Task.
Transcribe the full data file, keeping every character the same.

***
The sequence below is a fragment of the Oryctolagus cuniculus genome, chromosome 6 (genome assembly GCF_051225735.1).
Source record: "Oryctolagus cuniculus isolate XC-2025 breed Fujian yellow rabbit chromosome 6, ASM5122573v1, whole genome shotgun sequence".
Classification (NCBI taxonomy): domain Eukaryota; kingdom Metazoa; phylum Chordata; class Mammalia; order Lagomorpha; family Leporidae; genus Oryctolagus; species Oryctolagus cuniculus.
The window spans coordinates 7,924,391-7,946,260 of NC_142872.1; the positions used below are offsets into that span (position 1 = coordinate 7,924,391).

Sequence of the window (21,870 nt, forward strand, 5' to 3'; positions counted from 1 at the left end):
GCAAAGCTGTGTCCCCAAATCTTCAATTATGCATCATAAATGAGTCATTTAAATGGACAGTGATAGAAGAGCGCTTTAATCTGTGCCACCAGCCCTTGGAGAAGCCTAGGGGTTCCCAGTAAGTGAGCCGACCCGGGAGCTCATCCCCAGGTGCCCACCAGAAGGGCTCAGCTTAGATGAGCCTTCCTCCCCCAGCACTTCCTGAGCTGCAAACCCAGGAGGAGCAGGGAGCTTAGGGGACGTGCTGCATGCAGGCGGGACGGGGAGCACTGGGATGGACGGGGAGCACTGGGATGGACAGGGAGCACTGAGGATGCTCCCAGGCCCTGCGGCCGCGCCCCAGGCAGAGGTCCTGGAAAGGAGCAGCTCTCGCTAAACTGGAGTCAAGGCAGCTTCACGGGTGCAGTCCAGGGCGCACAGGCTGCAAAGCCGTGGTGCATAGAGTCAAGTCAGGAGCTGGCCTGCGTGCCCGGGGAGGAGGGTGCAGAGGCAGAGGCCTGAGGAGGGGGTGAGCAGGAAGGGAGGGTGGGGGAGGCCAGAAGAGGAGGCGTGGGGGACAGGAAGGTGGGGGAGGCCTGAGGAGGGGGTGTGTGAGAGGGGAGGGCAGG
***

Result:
The sequence below is a fragment of the Oryctolagus cuniculus genome, chromosome 6 (genome assembly GCF_051225735.1).
Source record: "Oryctolagus cuniculus isolate XC-2025 breed Fujian yellow rabbit chromosome 6, ASM5122573v1, whole genome shotgun sequence".
Classification (NCBI taxonomy): domain Eukaryota; kingdom Metazoa; phylum Chordata; class Mammalia; order Lagomorpha; family Leporidae; genus Oryctolagus; species Oryctolagus cuniculus.
The window spans coordinates 7,924,391-7,946,260 of NC_142872.1; the positions used below are offsets into that span (position 1 = coordinate 7,924,391).

Sequence of the window (21,870 nt, forward strand, 5' to 3'; positions counted from 1 at the left end):
GCAAAGCTGTGTCCCCAAATCTTCAATTATGCATCATAAATGAGTCATTTAAATGGACAGTGATAGAAGAGCGCTTTAATCTGTGCCACCAGCCCTTGGAGAAGCCTAGGGGTTCCCAGTAAGTGAGCCGACCCGGGAGCTCATCCCCAGGTGCCCACCAGAAGGGCTCAGCTTAGATGAGCCTTCCTCCCCCAGCACTTCCTGAGCTGCAAACCCAGGAGGAGCAGGGAGCTTAGGGGACGTGCTGCATGCAGGCGGGACGGGGAGCACTGGGATGGACGGGGAGCACTGGGATGGACAGGGAGCACTGAGGATGCTCCCAGGCCCTGCGGCCGCGCCCCAGGCAGAGGTCCTGGAAAGGAGCAGCTCTCGCTAAACTGGAGTCAAGGCAGCTTCACGGGTGCAGTCCAGGGCGCACAGGCTGCAAAGCCGTGGTGCATAGAGTCAAGTCAGGAGCTGGCCTGCGTGCCCGGGGAGGAGGGTGCAGAGGCAGAGGCCTGAGGAGGGGGTGAGCAGGAAGGGAGGGTGGGGGAGGCCAGAAGAGGAGGCGTGGGGGACAGGAAGGTGGGGGAGGCCTGAGGAGGGGGTGTGTGAGAGGGGAGGGCAGG